Arizona Senator Jon Kyl explains how Harry Reid changed precedent in the Senate to squash minority rights
HH: Yesterday, an extraordinary sequence of events on the Senate floor. To explain what happened and their significance, we are joined by the Senator from Arizona, GOP minority whip, Jon Kyl. Senator Kyl, it’s great to have you back. Thanks for joining us on what must be a getaway Friday, I hope, for you.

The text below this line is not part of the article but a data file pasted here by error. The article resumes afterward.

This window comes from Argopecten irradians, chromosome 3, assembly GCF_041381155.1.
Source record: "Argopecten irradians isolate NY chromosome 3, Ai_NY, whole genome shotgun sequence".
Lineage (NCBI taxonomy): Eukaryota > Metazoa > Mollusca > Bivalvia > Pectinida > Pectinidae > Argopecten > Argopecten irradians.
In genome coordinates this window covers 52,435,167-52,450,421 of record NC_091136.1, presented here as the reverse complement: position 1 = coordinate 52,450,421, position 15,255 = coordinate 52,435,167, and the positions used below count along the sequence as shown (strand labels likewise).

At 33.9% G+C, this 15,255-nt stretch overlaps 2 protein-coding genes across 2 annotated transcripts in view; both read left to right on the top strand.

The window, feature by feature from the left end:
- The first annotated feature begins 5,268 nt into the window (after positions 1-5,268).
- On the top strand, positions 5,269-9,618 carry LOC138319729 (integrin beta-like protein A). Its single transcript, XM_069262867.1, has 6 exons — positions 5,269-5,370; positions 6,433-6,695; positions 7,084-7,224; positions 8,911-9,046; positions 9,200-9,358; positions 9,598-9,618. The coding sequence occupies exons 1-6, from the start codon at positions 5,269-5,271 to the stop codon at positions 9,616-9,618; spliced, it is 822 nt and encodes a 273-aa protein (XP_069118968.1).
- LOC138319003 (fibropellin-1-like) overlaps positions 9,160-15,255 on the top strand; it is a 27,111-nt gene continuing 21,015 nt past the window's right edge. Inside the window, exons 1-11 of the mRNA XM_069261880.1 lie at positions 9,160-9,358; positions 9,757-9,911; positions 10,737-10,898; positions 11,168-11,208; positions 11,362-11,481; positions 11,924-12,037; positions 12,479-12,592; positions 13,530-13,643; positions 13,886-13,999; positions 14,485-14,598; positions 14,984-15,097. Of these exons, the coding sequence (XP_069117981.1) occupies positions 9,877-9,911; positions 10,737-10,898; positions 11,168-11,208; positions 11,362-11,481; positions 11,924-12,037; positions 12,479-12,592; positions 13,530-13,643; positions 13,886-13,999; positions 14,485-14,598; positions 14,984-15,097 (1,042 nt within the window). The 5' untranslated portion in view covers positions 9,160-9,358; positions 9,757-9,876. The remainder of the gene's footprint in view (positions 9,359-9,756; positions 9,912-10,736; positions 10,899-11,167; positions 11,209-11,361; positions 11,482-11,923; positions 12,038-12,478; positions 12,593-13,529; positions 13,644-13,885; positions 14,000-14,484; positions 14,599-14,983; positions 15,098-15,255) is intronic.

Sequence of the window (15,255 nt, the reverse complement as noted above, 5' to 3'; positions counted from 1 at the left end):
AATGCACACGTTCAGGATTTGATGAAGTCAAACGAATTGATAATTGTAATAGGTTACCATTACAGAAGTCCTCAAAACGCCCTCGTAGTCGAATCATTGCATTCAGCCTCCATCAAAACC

JK: Well, I’m actually back in Arizona already, Hugh, thank you. Because of the holiday on Monday, we get a little bit of time off here. But it was quite an interesting affair last night.
HH: Can you explain to people the significance, or lack thereof? I thought it was very important what happened, but you’ve been there 18 years. You know these rules as well as anyone. What happened, and how important?